It is not as if there is no difference between a ritual proper and a dramatic performance. Their end goals are different and a ritual in drama cannot replace a religious ritual. ‘The prime purpose of a ritual act is to seek a benediction. In case a ritual is not a prayer, it may be enacted for the recognition of a social contract or for a pledge such as marriage.’ (Gupt, 65) A religious ritual is performed by an individual to seek fulfillment of a wish, but the dramatic performance is done only to please or perhaps instruct. Dramatic performance was a ritual only to the extent that it was meant to please both Gods and men, whereas a ritual was meant to please only Gods. Dr. Gupt insists ‘ ritual, myth and drama have co-existed. With change of purpose, one form changes into the other. Many rituals grow into entertainments..For example, the Garba dances of Guajart, were performed till the last decade on a specific religious occasion, but they are now being danced as a form of secular celebration. Many rituals were originally entertainments which became converted to into ritualistic repetitions for maintenance of tradition. The swing festival ‘teej’ of North India, now done ritually, was an entertainment for the rainy season.’ (Gupt, 66).  


     Today’s secular theater is removed from its ritual roots. In treating theater as another source of entertainment we have put it in a false competition with TV and OTT shows. As a result theater looks weak and outdated. We must remember that theater has a spiritual dimension and theatergoing should be both cathartic and pleasurable. It’s the higher kind of pleasure that theater strives for. Even porn gives pleasure but what we seek in theater is a pleasure worth tasting.  Bharata Muni says only that which is worthy of tasting is rasa vishesh or capable of giving rasa. Art that can lead to the four purusharthas or the goals of human life - dharma, artha, kama, and moksha is capable of giving rasa. So how do we create a piece of theater that can help the audience and the performer realize all the purursharthas?  It is not possible to return to the ancient sacred theater but perhaps we could borrow elements from sacred rituals to create powerful dramatic performances.  For example a fire in a yajna or a shaman ritual or a tribal dance evokes an emotional response that is primeval and psychic. When effectively employed in a performance, the fire or even embers can tap into the same emotion. Even today in a Koodiyattam performance an oil lamp is the focal point of the performance. Hymns, chants, bells, conch, incense sticks that are part of most religious rituals, when used in a performance can create an immersive sensory experience. At a deeper level, theater makers need to ask themselves are they making a performance that can elevate our experience of life. If theater makers remain clear sighted about the sacred purpose of theater, they can make theater a mystical and aesthetic experience.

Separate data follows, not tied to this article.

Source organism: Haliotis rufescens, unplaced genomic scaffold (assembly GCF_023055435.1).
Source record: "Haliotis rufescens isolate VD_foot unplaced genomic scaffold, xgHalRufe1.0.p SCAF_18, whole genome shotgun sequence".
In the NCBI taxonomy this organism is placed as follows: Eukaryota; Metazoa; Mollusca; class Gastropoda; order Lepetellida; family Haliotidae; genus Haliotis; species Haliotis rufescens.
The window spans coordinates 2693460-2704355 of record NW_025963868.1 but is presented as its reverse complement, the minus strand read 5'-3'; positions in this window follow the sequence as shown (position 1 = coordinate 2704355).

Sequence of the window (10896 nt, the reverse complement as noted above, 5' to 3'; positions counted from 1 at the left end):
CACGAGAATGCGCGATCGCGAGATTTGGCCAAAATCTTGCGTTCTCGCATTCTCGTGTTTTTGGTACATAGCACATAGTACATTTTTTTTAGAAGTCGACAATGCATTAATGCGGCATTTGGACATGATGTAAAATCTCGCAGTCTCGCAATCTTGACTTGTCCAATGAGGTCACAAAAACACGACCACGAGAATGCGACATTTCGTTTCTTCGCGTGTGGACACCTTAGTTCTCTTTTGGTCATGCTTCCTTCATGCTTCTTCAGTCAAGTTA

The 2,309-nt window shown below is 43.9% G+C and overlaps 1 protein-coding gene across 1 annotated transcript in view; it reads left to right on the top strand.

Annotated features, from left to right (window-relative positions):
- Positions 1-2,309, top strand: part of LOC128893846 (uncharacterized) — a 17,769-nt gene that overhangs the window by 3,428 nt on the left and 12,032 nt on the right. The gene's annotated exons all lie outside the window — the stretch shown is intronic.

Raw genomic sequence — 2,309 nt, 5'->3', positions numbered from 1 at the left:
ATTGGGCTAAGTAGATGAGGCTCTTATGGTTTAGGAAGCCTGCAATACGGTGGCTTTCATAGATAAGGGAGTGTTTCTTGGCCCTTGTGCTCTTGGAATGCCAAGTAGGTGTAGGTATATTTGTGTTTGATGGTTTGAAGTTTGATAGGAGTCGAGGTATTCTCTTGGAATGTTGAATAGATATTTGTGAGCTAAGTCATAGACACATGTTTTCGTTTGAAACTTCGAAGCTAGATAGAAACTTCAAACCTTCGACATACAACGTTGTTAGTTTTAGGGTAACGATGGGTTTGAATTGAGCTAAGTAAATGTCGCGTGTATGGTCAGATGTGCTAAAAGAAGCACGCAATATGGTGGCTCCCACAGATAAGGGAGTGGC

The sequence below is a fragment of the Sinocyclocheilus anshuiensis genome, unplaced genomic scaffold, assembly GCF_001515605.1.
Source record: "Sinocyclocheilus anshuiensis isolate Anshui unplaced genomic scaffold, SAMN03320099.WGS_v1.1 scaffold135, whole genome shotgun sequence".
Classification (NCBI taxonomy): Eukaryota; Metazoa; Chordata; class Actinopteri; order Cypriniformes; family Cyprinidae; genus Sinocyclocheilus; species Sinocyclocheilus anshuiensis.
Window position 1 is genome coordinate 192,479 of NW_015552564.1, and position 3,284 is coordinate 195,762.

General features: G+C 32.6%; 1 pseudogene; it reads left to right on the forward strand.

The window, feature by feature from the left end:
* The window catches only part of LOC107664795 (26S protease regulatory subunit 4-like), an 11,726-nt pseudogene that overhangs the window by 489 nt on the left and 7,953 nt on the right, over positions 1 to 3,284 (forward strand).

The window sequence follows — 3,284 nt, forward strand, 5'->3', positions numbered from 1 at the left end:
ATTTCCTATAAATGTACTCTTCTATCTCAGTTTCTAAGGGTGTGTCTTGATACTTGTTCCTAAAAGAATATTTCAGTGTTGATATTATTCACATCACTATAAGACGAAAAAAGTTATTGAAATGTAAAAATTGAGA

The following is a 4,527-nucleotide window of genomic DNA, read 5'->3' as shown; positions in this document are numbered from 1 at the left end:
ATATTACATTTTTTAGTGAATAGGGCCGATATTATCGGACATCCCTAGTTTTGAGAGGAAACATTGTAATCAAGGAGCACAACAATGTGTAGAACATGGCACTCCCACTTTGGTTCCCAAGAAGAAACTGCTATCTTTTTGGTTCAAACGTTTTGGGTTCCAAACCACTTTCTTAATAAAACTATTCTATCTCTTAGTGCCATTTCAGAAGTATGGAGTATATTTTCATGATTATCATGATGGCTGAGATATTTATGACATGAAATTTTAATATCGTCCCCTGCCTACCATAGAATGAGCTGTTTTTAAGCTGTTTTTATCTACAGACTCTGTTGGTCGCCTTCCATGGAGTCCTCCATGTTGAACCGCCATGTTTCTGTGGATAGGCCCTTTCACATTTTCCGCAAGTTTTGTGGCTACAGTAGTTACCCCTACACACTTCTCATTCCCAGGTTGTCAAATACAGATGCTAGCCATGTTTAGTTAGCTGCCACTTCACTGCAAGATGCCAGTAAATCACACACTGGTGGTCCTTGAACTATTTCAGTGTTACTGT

Garba Gujarat
Garba Dance Gujarat – Courtesy Encyclopedia Britannica

(I am grateful to Dr. Bharat Gupt for his expert advice on theater and to Dr. Otis Haschemeyer for his feedback on structure and writing. I wish to extend special thanks to Aparna Sridhar for the critique on the final draft.)

If any of you have any reactions then please comment on the website below the article so that the author can respond and know that people are engaging with the content. Thanks Ed.




Significance of Props- Gouri Nilakantan

Actors Props

Loosely described as, “objects used by the actor and those that are placed on stage” props are considered important as long as they serve on the stage.  After the show is over very little attention is given over them and they are loosely packed and kept until further usage.  How many of us have wondered about its deeper significance?  Do we even for one look closely at “ the skull held by Hamlet” or the “ crystal glass unicorn held by Laura” in Glass Menagerie?  Even once does the director care to explain to the actor for him/her to closely touch and feel the object as not only a part of the text but also beyond the whole text.  It should provide a moment of heightened emotion not only for the actor themselves but also for the audience.  Every object is to be placed by the set designer and the director with great fortitude and understanding.

The Natyasastra states that natya was created to meet the demand of a plaything, it’s a “ Krida” (a source of pleasure and diversion to boredoms, wants the miseries of daily existence).   Therefore an art form can induce a temporary state of diversion of one’s immediate sorrow and an escape into a world of pleasure and happiness. Nataka or drama can do this more efficiently than other art form, because unlike other arts, it is both drisya and sravya, it has visual and aural appeal. It can satisfy us by graceful or spetacular senses presented on the stage, can gratify our ear or heart.  This is efficient only through props that makes the experience of the audience go beyond his reality.